Since baptism is taught time and again in the Scriptures, what then
is its purpose? Why must we be baptized? Fortunately, the
Bible gives us answers to our questions. The Scriptures gives us
insight into the purpose of baptism, which is part of one receiving
salvation. Some of the Scriptures which we have examined above
(in the preceding article), will give us
insight also into the meaning and purpose of baptism. The purpose
of baptism involves--
THE REMISSION OF SINS
According to Acts 2:38, Peter told the believers that the purpose of
baptism was to remit, or remove their sins. This is actually contrary
to what some religious bodies teach and practice today! Many
teach that one is saved by belief only, and that they can be and are
saved without baptism. If they are baptized, they teach, it comes
after they have already been saved. But this is not what Peter
seems to be saying in Acts 2:38. He taught that baptism was
carried out for the remission of, or for the purpose of removing,
sins. He is essentially saying that a person can no more be
saved, or have their sins remitted without baptism than he can have his
sins remitted without belief or repentance.
TO WASH AWAY SINS
As Paul spoke in Acts 22:16, baptism is directly tied in to the
"washing away" or the "carrying away" of
sins. Some argue "How can someone literally 'wash'
their sins away?" "How does dipping or immersing
someone in water do anything for sins?" While it is not in
our ability to understand everything the Lord has commanded and why it
is commanded, few can deny that baptism is a critical part of obtaining
salvation. It is not a scientific event. The
"washing" is not literal, in the physical sense, but rather,
spiritual. With further study, the spiritual significance of
baptism can be seen. In the physical or scientific realm, baptism
seems silly or irrelevant, and totally unnecessary. But faith
does not exist because of scientific thought. Baptism is not
about an observable phenomenon, aside from someone getting wet.
The most important event takes place in what the Lord promises to do
when one obeys this command, as Paul says, their sins are "washed
TO SHOW A GOOD CONSCIENCE
In 1 Peter 3:21, Peter seems to answer some of the above arguments
when he writes: "The like figure whereunto even baptism doth also
now save us (not the putting away of the filth of the flesh, but the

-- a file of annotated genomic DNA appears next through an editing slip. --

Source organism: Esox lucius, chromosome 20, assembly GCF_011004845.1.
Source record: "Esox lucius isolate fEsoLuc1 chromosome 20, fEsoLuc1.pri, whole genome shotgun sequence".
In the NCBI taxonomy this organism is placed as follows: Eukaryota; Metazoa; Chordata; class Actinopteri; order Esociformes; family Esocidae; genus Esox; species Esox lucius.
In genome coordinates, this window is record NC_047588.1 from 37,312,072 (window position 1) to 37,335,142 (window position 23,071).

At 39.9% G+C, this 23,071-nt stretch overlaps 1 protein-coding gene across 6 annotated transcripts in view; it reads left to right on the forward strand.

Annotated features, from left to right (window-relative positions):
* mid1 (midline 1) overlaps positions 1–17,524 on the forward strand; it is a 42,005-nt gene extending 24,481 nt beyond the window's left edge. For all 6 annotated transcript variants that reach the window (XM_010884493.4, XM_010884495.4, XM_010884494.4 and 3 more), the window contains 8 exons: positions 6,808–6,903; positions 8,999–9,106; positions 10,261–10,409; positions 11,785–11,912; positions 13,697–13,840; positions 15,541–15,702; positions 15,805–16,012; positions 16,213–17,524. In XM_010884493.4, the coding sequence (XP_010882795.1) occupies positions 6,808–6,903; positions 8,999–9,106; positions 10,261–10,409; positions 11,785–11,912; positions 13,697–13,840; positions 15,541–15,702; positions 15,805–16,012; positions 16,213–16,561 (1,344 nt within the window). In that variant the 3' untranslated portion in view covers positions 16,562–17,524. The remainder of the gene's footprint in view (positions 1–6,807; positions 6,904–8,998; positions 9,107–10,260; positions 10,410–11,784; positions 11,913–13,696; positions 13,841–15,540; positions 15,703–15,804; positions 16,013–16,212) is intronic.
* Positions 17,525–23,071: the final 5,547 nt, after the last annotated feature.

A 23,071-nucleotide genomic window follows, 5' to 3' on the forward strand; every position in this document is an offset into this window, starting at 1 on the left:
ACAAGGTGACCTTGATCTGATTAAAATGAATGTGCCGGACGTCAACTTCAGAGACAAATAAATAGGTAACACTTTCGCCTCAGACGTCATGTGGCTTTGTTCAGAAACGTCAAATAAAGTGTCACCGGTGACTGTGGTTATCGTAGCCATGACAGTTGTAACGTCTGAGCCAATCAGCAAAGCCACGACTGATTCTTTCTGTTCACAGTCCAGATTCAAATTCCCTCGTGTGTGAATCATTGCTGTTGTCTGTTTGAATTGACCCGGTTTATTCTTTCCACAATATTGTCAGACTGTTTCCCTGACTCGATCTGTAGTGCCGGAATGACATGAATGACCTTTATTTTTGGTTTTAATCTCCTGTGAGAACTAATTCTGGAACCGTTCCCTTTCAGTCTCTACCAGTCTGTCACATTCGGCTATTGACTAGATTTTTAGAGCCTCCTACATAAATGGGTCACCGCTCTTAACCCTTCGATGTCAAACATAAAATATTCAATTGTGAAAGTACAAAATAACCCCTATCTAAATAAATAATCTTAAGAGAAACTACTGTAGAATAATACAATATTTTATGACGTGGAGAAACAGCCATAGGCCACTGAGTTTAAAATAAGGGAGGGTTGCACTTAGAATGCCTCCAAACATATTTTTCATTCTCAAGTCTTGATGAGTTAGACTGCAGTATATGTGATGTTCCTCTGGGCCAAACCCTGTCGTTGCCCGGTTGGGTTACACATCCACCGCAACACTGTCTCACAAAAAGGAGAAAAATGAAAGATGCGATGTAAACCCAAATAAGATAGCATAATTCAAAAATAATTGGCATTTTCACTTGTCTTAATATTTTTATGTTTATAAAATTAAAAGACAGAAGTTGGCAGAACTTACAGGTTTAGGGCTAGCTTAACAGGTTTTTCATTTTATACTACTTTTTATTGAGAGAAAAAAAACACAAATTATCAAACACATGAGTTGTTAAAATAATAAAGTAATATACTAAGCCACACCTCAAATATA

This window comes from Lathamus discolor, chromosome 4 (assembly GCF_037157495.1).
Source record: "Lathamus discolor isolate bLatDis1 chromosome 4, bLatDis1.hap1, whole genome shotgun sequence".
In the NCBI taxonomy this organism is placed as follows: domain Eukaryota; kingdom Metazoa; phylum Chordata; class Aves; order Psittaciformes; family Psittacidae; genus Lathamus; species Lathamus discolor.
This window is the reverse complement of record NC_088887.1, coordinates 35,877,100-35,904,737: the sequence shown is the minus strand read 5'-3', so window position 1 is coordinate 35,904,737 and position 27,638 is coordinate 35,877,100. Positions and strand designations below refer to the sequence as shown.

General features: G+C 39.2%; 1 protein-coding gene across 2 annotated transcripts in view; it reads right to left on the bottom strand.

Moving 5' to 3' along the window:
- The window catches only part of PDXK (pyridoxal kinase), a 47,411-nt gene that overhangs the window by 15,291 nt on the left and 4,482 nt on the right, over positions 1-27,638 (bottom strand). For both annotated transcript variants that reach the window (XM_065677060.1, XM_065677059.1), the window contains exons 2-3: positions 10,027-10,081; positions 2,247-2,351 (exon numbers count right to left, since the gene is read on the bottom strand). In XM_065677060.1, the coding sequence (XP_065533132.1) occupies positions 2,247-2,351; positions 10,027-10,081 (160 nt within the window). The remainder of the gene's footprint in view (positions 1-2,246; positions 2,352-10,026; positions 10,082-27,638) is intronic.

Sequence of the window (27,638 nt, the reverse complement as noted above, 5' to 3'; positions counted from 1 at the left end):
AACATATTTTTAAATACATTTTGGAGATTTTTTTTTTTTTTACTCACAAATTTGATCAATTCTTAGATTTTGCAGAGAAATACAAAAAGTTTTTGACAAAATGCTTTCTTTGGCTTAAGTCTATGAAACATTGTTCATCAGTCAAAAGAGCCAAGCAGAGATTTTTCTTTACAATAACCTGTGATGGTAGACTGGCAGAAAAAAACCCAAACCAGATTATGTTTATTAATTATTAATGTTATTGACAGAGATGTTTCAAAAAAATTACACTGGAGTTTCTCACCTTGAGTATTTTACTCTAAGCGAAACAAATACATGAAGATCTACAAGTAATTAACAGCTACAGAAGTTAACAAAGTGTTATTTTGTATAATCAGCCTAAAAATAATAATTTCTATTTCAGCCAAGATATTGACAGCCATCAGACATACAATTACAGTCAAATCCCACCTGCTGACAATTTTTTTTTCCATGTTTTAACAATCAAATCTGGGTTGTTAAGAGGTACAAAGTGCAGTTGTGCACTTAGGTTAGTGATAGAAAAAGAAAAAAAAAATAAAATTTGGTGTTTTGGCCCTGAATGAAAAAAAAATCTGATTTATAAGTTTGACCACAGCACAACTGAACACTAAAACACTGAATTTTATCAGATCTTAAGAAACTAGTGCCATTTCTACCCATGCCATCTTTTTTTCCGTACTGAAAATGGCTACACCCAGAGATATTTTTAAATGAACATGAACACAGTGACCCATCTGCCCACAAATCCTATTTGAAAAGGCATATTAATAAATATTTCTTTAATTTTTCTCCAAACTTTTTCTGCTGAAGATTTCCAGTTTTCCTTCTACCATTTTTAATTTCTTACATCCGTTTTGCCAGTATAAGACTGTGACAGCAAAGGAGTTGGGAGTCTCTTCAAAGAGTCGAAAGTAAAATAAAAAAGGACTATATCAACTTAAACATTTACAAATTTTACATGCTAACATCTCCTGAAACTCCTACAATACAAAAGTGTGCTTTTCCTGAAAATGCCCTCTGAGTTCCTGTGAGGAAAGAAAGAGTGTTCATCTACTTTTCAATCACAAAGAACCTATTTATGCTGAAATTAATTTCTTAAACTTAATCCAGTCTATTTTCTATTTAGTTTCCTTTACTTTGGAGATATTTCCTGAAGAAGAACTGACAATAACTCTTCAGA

answer of a good conscience toward God) by the resurrection of Jesus
Christ." As he says here, baptism is not about washing off
the body of its odors and dirt, as one would to in taking a bath or
shower, but rather, it is about showing God our personal faith in his
will and promises. Some have argued that this is the sole purpose
of baptism, that is, the answer of a good conscience. Various
denominations teach that one is saved simply by believing, and then one
can be baptized at a later time to show good faith as a sort of
symbolic gesture of obedience to the Lord. While certainly
baptism is a part of "the answer of a good conscience toward
God", there is more than a symbolic gesture or an afterthought to
salvation. As the Scriptures above have stated, there is literal
spiritual meaning to the act of being baptized. As the beginning
of the passage above states, "the like figure whereunto even
baptism doth also now save us."
TO BECOME A DISCIPLE OF JESUS CHRIST
According to the Scriptures, baptism has always been an important
and vital step in one being recognized as a disciple of Jesus
Christ. It has been and is still the "ultimate" step in
affiliating one's self as a follower of Jesus. On the day of
Pentecost, the very day the church was born, Peter and the apostles
taught baptism. No doubt they taught the fact that baptism was a
vital part of being identified as a Christian. Look at the
language used in Acts 2:41: "Then they that gladly received his
word were baptized and the same day there were added unto them about
three thousand souls." What an event this must have been to
those witnessing the things happening that day! Three thousand
baptized! But look at the way it is told. Three thousand were
added unto them. Added to what? Added to the number of the
disciples. Added to the church that Jesus Christ said he would
build. These were the first converts. They affiliated
themselves with the crucified Savior by being baptized.
TO BECOME A PART OF THE BODY OF CHRIST
Look again at Acts 2:41 from above. Then look at Acts
2:47. There the Bible says, speaking of these newly baptized
converts: "Praising God, and having favor with all the
people. And the Lord added to the church daily such as should be
saved." Now look at the language of this verse. These
newly baptized converts to Christ were added by the Lord to a group, or
a body of people. By baptism, these individuals had obeyed the
final step in becoming a Christian. Now they were added to a
special organization -- the church. Who was added to the church?
The saved. Who are the saved? Those who believed in Jesus
Christ, repented of their sins, confessed Christ's name, and were
baptized. Furthermore, think about Paul's words in 1 Corinthians
12:12-13: "For as the body is one, and hath many members, and all
the members of that one body, being many, are one body: so also is
Christ. For by one Spirit are we all baptized into one body,
whether we be Jews or Gentiles whether we be bond or free; and have
been all made to drink into one Spirit." The apostle speaks
of the church members as members of a body spiritual -- the body of
Christ. Who are the members of the church? They are all who have